July 11, 2017
Staff and volunteers at the Philadelphia Zoo are mourning the death overnight of a newborn Sumatran orangutan, just two days after the primate's 25-year-old mother gave birth.
Zoo officials said the infant was born Sunday afternoon to Tua, and experienced mother, and 22-year-old father, Sugi, who live with their 8-year-old daughter, Batu, in the PECO Primate Reserve.
The baby orangutan was delivered without any need for intervention from veterinary professionals. For the first afternoon and evening of its life, zoo officials said the infant appeared to display normal behavior and no immediate signs of medical danger. The cause of the orangutan's death remains under review.
“In an initial postmortem examination we identified severe congestion in the newborn’s lungs and a possible congenital heart defect,” said Dr. Keith Hinshaw, Philadelphia Zoo’s director of animal health. “We will likely be able to confirm the exact cause of death after the full necropsy results are available, which will take approximately four to six weeks."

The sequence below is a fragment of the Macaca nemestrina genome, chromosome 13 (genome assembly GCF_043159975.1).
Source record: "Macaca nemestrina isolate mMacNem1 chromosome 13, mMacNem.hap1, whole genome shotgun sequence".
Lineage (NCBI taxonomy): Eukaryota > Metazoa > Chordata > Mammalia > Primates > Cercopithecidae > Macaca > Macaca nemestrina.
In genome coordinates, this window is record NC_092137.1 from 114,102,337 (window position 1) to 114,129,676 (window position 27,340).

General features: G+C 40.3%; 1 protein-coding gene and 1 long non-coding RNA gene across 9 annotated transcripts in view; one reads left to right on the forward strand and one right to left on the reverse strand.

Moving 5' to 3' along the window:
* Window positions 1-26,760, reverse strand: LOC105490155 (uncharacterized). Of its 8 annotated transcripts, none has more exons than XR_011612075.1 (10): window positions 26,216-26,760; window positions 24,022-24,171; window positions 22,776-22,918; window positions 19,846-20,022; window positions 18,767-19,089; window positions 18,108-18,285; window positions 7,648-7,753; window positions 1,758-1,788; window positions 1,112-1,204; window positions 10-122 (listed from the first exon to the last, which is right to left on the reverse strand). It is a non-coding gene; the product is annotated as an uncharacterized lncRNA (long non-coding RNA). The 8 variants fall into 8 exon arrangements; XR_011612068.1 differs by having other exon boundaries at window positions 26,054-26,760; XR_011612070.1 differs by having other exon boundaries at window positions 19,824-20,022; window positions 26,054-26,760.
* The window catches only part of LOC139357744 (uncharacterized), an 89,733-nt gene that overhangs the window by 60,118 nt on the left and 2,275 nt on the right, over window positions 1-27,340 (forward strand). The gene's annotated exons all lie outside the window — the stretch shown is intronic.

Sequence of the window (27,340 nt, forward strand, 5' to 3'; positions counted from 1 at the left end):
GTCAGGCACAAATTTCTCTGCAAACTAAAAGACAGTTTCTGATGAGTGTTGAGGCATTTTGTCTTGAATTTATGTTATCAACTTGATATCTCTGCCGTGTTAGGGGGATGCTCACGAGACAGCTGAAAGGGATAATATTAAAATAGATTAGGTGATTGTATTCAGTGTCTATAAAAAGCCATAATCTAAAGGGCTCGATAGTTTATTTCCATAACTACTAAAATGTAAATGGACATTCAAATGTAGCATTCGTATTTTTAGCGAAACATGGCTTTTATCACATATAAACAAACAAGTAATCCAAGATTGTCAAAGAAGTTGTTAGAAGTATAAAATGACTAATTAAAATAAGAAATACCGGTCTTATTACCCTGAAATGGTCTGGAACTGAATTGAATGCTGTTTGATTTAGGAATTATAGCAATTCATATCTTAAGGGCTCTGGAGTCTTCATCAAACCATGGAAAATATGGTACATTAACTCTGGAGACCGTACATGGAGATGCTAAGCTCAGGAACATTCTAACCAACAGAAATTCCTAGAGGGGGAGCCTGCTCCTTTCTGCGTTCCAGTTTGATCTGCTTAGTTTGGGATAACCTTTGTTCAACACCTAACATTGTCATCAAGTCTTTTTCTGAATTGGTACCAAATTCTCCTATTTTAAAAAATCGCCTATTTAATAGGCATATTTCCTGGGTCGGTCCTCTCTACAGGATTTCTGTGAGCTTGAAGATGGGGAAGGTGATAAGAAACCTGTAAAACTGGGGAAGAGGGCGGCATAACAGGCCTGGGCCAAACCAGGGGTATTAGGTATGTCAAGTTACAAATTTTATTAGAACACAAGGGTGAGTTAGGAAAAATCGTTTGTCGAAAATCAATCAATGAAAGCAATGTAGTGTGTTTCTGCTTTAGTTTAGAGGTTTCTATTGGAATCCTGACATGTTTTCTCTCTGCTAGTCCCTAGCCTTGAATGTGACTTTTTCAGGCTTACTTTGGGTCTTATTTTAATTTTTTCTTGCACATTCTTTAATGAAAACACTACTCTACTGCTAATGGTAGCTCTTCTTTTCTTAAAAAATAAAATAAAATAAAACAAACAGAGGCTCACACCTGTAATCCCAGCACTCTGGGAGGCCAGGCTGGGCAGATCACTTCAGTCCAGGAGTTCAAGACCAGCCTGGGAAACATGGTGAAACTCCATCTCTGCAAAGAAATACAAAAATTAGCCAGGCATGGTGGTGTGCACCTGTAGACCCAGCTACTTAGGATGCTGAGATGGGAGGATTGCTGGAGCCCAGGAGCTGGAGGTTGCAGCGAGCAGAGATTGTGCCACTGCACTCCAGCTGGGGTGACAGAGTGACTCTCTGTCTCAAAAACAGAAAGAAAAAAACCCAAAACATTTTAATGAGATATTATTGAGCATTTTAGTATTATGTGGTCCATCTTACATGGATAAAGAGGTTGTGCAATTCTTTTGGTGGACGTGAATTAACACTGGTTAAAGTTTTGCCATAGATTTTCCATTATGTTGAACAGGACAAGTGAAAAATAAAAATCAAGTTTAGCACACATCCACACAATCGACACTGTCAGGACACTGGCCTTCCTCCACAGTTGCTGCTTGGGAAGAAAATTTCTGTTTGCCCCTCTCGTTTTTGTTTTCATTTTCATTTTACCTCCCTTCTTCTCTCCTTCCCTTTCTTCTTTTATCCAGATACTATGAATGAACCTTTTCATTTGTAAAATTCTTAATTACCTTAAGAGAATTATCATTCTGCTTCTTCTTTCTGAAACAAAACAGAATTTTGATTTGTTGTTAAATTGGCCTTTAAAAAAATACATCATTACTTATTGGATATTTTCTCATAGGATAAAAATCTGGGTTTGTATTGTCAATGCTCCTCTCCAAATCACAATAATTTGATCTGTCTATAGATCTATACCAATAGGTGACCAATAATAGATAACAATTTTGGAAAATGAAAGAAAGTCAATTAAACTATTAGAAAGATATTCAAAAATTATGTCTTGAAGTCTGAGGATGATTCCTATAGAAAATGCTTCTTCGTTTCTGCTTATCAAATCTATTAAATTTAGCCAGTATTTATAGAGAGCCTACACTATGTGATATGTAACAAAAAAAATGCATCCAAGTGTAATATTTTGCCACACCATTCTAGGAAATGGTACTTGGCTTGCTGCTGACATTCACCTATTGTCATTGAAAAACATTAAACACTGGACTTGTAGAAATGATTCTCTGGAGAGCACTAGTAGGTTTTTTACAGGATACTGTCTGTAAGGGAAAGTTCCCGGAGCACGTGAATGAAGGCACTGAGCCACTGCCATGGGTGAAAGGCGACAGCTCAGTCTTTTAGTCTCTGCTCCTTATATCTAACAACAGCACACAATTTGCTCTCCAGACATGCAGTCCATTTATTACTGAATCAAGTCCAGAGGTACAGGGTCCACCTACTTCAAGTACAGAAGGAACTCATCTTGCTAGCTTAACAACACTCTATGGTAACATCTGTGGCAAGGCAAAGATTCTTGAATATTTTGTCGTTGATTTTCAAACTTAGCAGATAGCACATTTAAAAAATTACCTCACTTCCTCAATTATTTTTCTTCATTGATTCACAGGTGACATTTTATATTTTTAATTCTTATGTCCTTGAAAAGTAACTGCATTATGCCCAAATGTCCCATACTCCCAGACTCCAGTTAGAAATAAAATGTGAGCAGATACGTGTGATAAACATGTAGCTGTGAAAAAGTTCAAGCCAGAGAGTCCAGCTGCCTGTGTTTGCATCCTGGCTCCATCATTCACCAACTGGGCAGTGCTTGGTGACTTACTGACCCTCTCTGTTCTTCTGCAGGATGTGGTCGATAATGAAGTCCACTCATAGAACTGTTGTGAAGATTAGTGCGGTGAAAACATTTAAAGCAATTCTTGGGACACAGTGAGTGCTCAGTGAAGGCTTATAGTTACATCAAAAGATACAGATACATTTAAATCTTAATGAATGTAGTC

The infant, who belongs to an endangered species, would have added to the population of approximately 85 Sumatran orangutans living in U.S. zoos accredited by the Association of Zoos and Aquariums. Fewer than 15,000 Sumatran orangutans remain in the world as the expansion of palm oil plantations continue to deplete their natural habitats.
“Zoo staff and volunteers are saddened by this unexpected loss. With Tua’s parenting skills and the apparently successful delivery, we were optimistic about this birth,” said Dr. Andy Baker, the Zoo’s Chief Operating Officer. “The keepers who work with the orangutans every day are affected deeply themselves, but will also be watching Tua closely for how she reacts to this loss. Animals are individuals, and we don’t know how this will affect her."
The Philadelphia Zoo's UNLESS project promotes the development of sustainably-sourced palm oil to combat deforestation and further loss of endangered wildlife.
“Although this is a sad loss," Baker said, "it is also a reminder that we are all responsible for the fate of orangutans in the wild on Sumatra and Borneo."